By Dan McClenaghan
August 6, 2015
When the subject of Finnish jazz is mentioned, the names Iro Haarla (piano), Vernie Pohjola (trumpet), Juhani Aaltonenen (saxophone) and Heikki Sarmanto could get tossed about as four from Finland who are producing superb recordings on TUM Records. The “Finnish sound” tends toward a reflective and often melancholy minor key mode, with smoldering freedom that at times flashes into roaring flame.
Chicago’s Juli Wood—who plays multiple reeds, but sticks to the tenor saxophone here—explores her Finnish heritage on Synkka Metsa, a collection of Finnish folk songs. Inspired by trumpeter Art Farmer‘s Scandinavian foray, To Sweden with Love (Atlantic Records, 1964), that featured quartet with Jim Hall on guitar, Wood employes her own quartet here, with bassist Clark Sommers sitting in on bass, Alejandro Urzagaste on guitar and Mike Schlick on drums. Wood and her cohorts explore—with a cool restraint and crystalline clarity—the dark forest (the English translation of “Synkka Metsa”) of Finnish Folk themes. The music evokes a shadowy world of deep greens and cold, moist earth, a place of thick and resilient mosses and icy water dripping from high branches denuded of leaves with the coming of the long winter.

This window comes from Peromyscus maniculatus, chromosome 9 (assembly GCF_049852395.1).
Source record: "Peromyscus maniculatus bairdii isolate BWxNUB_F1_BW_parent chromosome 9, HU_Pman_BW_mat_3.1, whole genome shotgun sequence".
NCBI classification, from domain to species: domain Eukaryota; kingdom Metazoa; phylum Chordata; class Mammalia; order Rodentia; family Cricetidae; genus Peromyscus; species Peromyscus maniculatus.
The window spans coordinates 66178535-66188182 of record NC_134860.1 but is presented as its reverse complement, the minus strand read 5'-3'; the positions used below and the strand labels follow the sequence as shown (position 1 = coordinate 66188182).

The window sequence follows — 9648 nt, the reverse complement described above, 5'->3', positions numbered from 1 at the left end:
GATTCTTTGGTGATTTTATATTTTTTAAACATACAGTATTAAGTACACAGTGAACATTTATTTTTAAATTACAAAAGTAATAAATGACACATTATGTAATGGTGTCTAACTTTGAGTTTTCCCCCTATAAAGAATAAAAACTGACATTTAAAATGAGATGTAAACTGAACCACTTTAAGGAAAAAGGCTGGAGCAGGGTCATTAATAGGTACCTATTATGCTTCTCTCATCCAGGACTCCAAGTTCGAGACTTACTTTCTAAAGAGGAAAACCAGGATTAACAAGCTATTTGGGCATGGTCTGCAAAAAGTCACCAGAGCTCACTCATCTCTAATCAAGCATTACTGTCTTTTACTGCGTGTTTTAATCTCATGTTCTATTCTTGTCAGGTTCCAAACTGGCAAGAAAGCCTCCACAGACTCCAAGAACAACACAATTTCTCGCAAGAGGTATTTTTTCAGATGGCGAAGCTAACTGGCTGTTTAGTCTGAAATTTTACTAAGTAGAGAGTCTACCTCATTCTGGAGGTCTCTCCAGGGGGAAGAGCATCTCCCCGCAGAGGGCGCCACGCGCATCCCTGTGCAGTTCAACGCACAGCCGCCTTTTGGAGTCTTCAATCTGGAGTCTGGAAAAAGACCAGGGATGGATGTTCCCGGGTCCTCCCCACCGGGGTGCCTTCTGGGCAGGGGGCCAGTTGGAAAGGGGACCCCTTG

Wood’s quartet is superb, worthy of a very cool battle of the bands with Art Farmer’s To Sweden With Love group. Urgaste’s guitar—stretched-out lines switching to sharp single notes and resonant metallic chords—adds an elasticity to the sound. Mike Schlick’s distinctive drum work shifts from rhythmic subtlety to hissing, wind-in-the-boughs cymbal drones. Bassist Sommers bass thrums under the low branches with with perfect foundation. And Juli Wood: she draws a tone from her tenor that is woody and folkloric, fronting a collective sound that is mysterious and often spooky on the down tempos, passionate and powerful on the faster tunes.
An outstanding set with a compellingly beautiful cohesion.